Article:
Aside from the fabulous execution of this project, the Institute works tirelessly to educate the public on the life and work of Alice Stokes Paul, author of the Equal Rights Amendment, founder of the National Woman's Party and life long activist for human equality. The Institute has developed a leadership program using the history of accomplished women to help today's young women develop their own potential. The Institute was the impetus behind the Women's Heritage Trail and continues to promote the preservation of sites associated with women's history.

The grand total for this transformation was $1.4 million. Funding was made possible from a variety of sources including the NJ Historic Trust, the Andy Warhol Foundation, the Casino Reinvestment Development Authority, the Heritage Investment Program (division of Pew Charitable Trusts), the Burlington County Freeholders, US Dept. of Housing and Urban Development, special legislative appropriations and many, many individual donations. This carefully preserved and restored historic landmark will withstand the test of time and continue to inspire and touch those who visit here. It reflects the strength and determination of its namesake, Alice Paul, and, thanks to the Alice Paul Institute, will remain a symbol of excellence into the future.

Recognition goes to: The Alice Paul Institute, and Rhonda Carboni, Executive Director; Lou A. McCrory, John Bowie Associates, Project Architect; Bob Frizell, Robert Frizell Inc., Contractor; Ford & Associates, Land Surveyor; Frank McKelvey, Interpretive Planner; Heritage Investment Program; Keystone Engineering Group, Electrical; Kittatinny Archaeological Research; Matt Mosca, Paint Analysis; Nova Consultants, Wetlands Specialists; R.E. Coleman Associates, Engineers; Sandy Lloyd, Architectural Historian; Susan Mattison, Landscape Architect.

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Essex County Courthouse

Essex County, Newark City

Designed by nationally know architect Cass Gilbert, the Essex County Courthouse was dedicated in 1907, and is an important landmark in downtown Newark's historic landscape. Deferred maintenance over the years led to chronic roof leaks, and the beautiful Tiffany glass skylights, sculptures, and extensive murals were at risk of being lost forever.

The restoration was undertaken in three sequential phases. The first phase of work included developing a space allocation program for the Civil Division of the Superior Court, and undertaking a careful architectural and historical analysis of the existing building. The second addressed the exterior of the courthouse. The marble façade was cleaned and restored. Missing and deteriorated decorative elements were replicated and the monumental wood windows were restored. Nine marble statues on the entablature, representing ideological concepts of the justice system in America, were also restored and were retrofitted with seismic restraints. The third and final phase focused on the interior spaces, incorporating modern amenities and fully restoring interior while adding new courtroom space.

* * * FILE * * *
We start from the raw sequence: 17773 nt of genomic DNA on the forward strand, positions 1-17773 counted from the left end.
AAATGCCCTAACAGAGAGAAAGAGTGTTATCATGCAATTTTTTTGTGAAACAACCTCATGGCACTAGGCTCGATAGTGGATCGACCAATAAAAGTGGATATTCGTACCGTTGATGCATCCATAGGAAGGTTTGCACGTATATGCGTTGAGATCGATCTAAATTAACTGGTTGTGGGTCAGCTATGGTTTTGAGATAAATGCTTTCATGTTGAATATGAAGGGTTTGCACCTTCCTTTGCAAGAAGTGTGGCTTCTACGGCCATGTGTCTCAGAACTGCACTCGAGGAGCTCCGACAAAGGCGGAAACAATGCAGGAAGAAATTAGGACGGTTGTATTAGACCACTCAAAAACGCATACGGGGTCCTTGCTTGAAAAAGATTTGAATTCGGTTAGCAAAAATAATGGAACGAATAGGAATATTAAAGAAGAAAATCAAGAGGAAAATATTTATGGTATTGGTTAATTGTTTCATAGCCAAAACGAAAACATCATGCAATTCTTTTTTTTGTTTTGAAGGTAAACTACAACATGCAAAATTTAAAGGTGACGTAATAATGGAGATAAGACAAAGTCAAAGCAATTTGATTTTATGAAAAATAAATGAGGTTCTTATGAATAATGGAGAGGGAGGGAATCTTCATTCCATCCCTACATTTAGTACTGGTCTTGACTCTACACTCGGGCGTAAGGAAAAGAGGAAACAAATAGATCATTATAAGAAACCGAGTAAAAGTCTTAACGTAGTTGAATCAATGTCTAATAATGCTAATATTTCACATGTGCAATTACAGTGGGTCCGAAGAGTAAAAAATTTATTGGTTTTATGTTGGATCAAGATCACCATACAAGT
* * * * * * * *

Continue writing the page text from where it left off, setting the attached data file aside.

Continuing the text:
One of the most interesting aspects of the project was the restoration of the building's historic furniture, including original pieces designed by Cass Gilbert specifically for the Courthouse.

The Rotunda, one of the most spectacular spaces in the courthouse, is capped by a central, Tiffany stained glass skylight flanked by two smaller side domes. The curved walls of the dome, the pendentives, are graced with murals by artist Edwin H. Blashfield representing the female allegorical figures of "Wisdom", "Knowledge", "Power", and "Mercy."

The total cost for this magnificent undertaking was $40 million. The commitment on the part of the Essex County Government is unparalleled. Thanks to their vision and understanding of stewardship, this symbol of democracy and justice will once again shine with its historic period grandeur.

Recognition goes to: Essex County and Joseph N. DiVincenzo, Jr., County Executive; Melinda Cortex, Essex County Dept of Public Works; Farwell Mills Gatsch, Historic Architects; J.R. Loring and Associates, Mechanical and Electrical Engineers; Schoor DePalma, Structural Engineers; Bareto/Dowd, Landscape Architect; Switzer Group, Interior Architect and Furniture; Ann Kale Lighting; Building Conservation Associates, Materials Conservation; Acentech, Inc., Acoustics and Audio-Visual Systems; Julie Sloan, Stained Glass Conservation; Welsh Color and Conservation; Paint Analysis; Triestman and Sons Inc.; Furniture Restoration; Cobra Construction Company, General Contractor; Hall Construction Company; Finish and Restoration Contractor; Evergreene, Mural Restoration; Tishman/Century 21; Construction Management.